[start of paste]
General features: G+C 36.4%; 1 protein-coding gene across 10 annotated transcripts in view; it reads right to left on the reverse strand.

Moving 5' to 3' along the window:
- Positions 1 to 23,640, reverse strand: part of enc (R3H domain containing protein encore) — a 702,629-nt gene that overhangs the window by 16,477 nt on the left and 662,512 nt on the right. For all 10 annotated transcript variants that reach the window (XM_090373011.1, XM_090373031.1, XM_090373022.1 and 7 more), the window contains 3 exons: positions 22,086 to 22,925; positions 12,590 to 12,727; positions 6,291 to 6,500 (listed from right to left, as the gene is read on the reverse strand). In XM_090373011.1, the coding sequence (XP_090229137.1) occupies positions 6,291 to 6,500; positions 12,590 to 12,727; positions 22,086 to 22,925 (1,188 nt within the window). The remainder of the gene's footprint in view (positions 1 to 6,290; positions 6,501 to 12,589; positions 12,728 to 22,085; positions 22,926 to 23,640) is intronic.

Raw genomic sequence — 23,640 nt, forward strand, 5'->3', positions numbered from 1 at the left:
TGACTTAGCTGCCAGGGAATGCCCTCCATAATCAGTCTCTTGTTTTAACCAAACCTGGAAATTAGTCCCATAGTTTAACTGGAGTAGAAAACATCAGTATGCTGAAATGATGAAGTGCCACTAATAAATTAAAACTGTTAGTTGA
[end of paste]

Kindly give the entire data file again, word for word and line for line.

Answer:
General features: G+C 36.4%; 1 protein-coding gene across 10 annotated transcripts in view; it reads right to left on the reverse strand.

Moving 5' to 3' along the window:
- Positions 1 to 23,640, reverse strand: part of enc (R3H domain containing protein encore) — a 702,629-nt gene that overhangs the window by 16,477 nt on the left and 662,512 nt on the right. For all 10 annotated transcript variants that reach the window (XM_090373011.1, XM_090373031.1, XM_090373022.1 and 7 more), the window contains 3 exons: positions 22,086 to 22,925; positions 12,590 to 12,727; positions 6,291 to 6,500 (listed from right to left, as the gene is read on the reverse strand). In XM_090373011.1, the coding sequence (XP_090229137.1) occupies positions 6,291 to 6,500; positions 12,590 to 12,727; positions 22,086 to 22,925 (1,188 nt within the window). The remainder of the gene's footprint in view (positions 1 to 6,290; positions 6,501 to 12,589; positions 12,728 to 22,085; positions 22,926 to 23,640) is intronic.

Raw genomic sequence — 23,640 nt, forward strand, 5'->3', positions numbered from 1 at the left:
TGACTTAGCTGCCAGGGAATGCCCTCCATAATCAGTCTCTTGTTTTAACCAAACCTGGAAATTAGTCCCATAGTTTAACTGGAGTAGAAAACATCAGTATGCTGAAATGATGAAGTGCCACTAATAAATTAAAACTGTTAGTTGA